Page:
ImageAt the final stop on our tour, the guide (Sarah, who was great), asked for volunteers for the opportunity of a special whiskey tasting. I knew of this opportunity beforehand, but had thought everyone would volunteer and I wouldn’t have a chance to be picked. When Sarah asked for four women to volunteer however, only three did. Even more strangely, when she asked for four men, only two put up their hands. After another pause for volunteers, no one came forward, I though to myself that they were crazy and my hand shot up. As most of the people in my group don’t really drink whiskey, I hadn’t wanted to volunteer and make them wait for me. But the fact that no one else was volunteering for the three empty spots seemed ridiculous to me, so had to do it. Thankfully John from our group , fellow Connect123 intern, volunteered as well.

ImageAt the volunteer table we were able to sample three different whiskeys. Jameson, of course in the middle, a Scotch Whisky to the left and an American whiskey, Jack Daniels to the right. I found the Jameson to be the smoothest and most satisfying taste of the three.
I also really enjoy the smokey quality of the Scotch Whisky. On our tour I learned that the barley used for Scotch Whisky is dried using peat, which is what gives it it’s smokey flavor, whereas Irish whiskey is dried with a smokeless fuel.

After the tasting we were awarded with certificates as qualified Irish Whiskey tasters, as well a complimentary Jameson drink with ginger ale and lime!

ImageLater that night we all went out, sun-burnt and exhausted, to see the Cork night life. We only went to one pub, Oliver Plunckett, but it ended up being a very cool place to drink at. A cover band came on and we were entertained by them, as well as by a ridiculously drunk man who insisted on dancing in front of the band the entire time.

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This was Monday.

I wrote this on Monday morning but was unable to post it till now. So just pretend its still Monday.

Well actually don’t do that because Monday’s are depressing. Just pretend its not Friday.

No, that would be mean to ask you to do that, Fridays are awesome. Ok just read it:

“Back to Reality” is what people say after coming back from vacation. No more sleeping in hotel beds that magically re make themselves, bathing in large tubs and drying off in towels that are also magically refreshed. No more eating at nice restaurants, drinking expensive cocktails, or enjoying three courses.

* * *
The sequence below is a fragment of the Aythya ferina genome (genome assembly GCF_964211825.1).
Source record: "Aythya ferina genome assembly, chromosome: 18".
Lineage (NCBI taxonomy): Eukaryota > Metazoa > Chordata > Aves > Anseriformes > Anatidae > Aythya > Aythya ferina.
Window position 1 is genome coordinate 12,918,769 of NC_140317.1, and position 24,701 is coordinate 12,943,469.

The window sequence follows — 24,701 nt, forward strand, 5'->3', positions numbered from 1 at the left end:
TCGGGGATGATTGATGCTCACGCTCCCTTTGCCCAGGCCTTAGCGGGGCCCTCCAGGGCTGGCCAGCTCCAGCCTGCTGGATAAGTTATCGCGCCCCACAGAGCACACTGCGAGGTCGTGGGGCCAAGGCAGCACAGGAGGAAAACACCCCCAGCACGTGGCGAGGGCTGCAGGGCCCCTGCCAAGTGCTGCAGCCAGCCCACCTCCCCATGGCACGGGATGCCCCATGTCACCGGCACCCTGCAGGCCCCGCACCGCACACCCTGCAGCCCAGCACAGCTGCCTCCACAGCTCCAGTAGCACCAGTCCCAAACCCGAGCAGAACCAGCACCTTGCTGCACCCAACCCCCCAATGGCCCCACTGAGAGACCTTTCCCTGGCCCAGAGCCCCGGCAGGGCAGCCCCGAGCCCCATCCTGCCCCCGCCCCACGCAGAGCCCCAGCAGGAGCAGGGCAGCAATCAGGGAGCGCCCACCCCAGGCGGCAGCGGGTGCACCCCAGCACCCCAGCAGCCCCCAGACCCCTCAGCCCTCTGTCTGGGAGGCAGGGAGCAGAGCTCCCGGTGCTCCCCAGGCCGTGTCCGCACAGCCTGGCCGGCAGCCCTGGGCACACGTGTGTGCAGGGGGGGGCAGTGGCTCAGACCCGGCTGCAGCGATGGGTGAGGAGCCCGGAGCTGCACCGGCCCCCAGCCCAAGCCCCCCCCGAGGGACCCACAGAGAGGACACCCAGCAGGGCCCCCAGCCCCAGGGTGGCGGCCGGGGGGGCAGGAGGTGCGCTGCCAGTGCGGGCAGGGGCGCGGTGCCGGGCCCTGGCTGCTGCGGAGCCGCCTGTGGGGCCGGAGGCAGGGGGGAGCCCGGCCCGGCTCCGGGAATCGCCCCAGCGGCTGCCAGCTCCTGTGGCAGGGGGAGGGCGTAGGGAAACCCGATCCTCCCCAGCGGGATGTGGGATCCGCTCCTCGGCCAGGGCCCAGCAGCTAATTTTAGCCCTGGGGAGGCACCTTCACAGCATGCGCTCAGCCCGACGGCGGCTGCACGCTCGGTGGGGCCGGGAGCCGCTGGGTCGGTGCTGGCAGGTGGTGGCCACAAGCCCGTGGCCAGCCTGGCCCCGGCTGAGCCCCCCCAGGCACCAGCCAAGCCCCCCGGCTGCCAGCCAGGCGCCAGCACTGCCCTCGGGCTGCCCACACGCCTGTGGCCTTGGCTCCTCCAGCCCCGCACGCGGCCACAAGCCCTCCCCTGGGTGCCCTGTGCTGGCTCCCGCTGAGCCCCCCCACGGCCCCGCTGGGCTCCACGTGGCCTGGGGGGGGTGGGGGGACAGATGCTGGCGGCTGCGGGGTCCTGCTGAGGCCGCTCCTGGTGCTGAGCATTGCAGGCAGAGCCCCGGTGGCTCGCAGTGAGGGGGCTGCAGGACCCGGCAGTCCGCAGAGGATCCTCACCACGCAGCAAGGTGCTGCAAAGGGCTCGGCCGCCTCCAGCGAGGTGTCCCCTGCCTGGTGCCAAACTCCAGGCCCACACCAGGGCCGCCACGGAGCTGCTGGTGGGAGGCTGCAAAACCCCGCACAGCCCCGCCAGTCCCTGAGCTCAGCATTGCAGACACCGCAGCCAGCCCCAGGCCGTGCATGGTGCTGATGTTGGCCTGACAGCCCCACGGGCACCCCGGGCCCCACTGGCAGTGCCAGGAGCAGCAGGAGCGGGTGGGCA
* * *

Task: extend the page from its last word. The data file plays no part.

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(Shannon’s meal and mine at The Winding Stair restaurant. Real good.)

My vacation with my family was (to use another cliche), short but sweet. Two days and two nights of all of the above.

Thank you Nana and Hapa for the great dinners. And thank you Mom and Dad for making this trip happen and coming to see me. And to Shannon for making me feel like myself again. I miss you all already and wish I could’ve gone with you on the rest of your adventures.

It was very strange rushing out of a 5 star hotel this morning to make the 8:30 train to my internship. And now I am walking back to my apartment, thinking about the laundry I have yet to do and wondering what I will eat tonight.

Back to reality.

Does this phrase apply to me if what I have returned to is not my real life? The past two days with my family in Dublin and sleeping in a hotel don’t feel real now, just as my Irish life didn’t feel real when I was with them. Maybe none of this is real. Maybe this is Inception. A really boring Inception. Lets check the facts:

“You’re waiting for a train, (I do wait for trains a lot!)

a train that will take you far away. (Greystones is pretty far away..)

You know where you hope this train will take you, but you don’t know for sure.                       (I am often uncertain about where the trains are going.)

But it doesn’t matter.” (Well it kinda matters because I would be late for work..)

3 out of 4! It’s a dream.

GAHHHGGHHGHGHHHHHHHG

Nope, just stubbed my toe REAL HARD on a crack in the road. DAMNNNITTTT. #(*$^#&(%^@

Do you see what I go through to write these posts??

What??

Yes, I do think its a good idea to type these entries on the notepad on my iPhone while I walk home!

What’s that?

Uh huh.

Yup. Ok.

Sorry about that.

Bye.

Wrong number.